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You are here: Home / News & Events / News / Fire Lines Volume 12 Issue 3

Fire Lines Volume 12 Issue 3

May-August 2022 Vol. 12 (3)

Original Source

Research Brief

Fire exclusion and fire return interval affect small mammal populations in longleaf pine forests

Authors: L. Mike Connor, Angela Holland, and Gail Morris

The longleaf pine (Pinus palustris) ecosystems of the southeastern US provide important habitat for numerous plant and animal species of conservation concern. Frequent fire is an essential element of the longleaf pine ecosystem and without it, plant and animal diversity has been shown to decline with time since last fire. In this study, the authors investigated the impacts of fire exclusion in comparison to a biennial prescribed fire management regime on the abundance and richness of small mammals at The Jones Center at Ichauway in southwest Georgia, USA. The study area had an overstory dominated by mature longleaf pine and an understory dominated by wiregrass (Aristida stricta) and dense native herbaceous vegetation. The study involved annual baited live-trap sampling of small mammals beginning in 2001 and concluding in 2014. Sample sites were either burned every two years (reference condition) or excluded from fire (experimental treatment) beginning in 2003. 

Overall, 219 individual small mammals (representing 6 species) were detected during the two-year pre-treatment sampling period, and 680 small mammals (representing 9 species) were detected during the twelve-year post-treatment sampling period. Data analysis showed that species richness was similar between burned and fire excluded plots during the pre-treatment sampling period. Following twelve-years of fire exclusion, species richness did not change, but abundance and the minimum number known alive (MNKA) metric showed that fire-exclusion decreased small mammal abundance. Specific species, however, responded differently, with some species showing no impact by fire exclusion (cotton mouse, Southern flying squirrel) and others declining due to a lack of fire (hispid cotton rat, house mouse).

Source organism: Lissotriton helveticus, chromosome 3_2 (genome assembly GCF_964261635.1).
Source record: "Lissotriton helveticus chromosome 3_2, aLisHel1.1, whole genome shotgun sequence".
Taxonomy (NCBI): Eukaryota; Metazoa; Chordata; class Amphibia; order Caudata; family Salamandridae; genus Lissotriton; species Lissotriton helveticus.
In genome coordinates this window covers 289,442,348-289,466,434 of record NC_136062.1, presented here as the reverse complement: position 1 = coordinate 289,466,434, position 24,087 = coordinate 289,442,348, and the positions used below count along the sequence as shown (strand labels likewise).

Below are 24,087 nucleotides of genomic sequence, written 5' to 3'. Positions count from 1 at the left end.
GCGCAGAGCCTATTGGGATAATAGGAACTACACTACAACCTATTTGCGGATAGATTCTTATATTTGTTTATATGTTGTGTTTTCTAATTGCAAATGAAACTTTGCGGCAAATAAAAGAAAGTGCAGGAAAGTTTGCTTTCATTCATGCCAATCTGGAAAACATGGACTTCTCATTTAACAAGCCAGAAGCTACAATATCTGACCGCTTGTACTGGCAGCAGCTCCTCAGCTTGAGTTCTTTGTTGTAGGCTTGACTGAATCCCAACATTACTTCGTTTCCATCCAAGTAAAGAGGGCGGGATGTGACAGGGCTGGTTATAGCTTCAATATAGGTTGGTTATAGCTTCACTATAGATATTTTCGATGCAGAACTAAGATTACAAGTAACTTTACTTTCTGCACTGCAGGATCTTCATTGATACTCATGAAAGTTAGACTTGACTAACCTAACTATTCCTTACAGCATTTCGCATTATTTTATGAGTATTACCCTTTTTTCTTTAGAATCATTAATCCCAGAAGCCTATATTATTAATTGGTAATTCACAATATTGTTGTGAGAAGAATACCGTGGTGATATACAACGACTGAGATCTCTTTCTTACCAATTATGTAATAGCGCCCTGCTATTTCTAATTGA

The authors suggest that continued fire exclusion would likely have led to decreases in small mammal species-richness as open-pine dominated vegetation changed to a close-canopied hardwood forest.

Conner, M. L., Holland, A., and Morris, G. (2022). Fire exclusion and fire return interval affect small mammal populations in longleaf pine forests. Forest Ecology and Management, 520 (15), 120352.

New SFE Fact Sheet

Bees and Fire: How Does Fire in Longleaf Pine
Savannas Affect Bee Communities?

A new fire science fact sheet synthesizes the science on the relationships between native bees and fire in the longleaf pine ecosystems of the southeastern US. Developed by Nicole Mitchell, Sarah Anderson Weaver, and Dr. Raelene M. Crandall at the University of Florida / IFAS, the full-color fact sheet includes species-specific profiles for some of the most common bees in the region.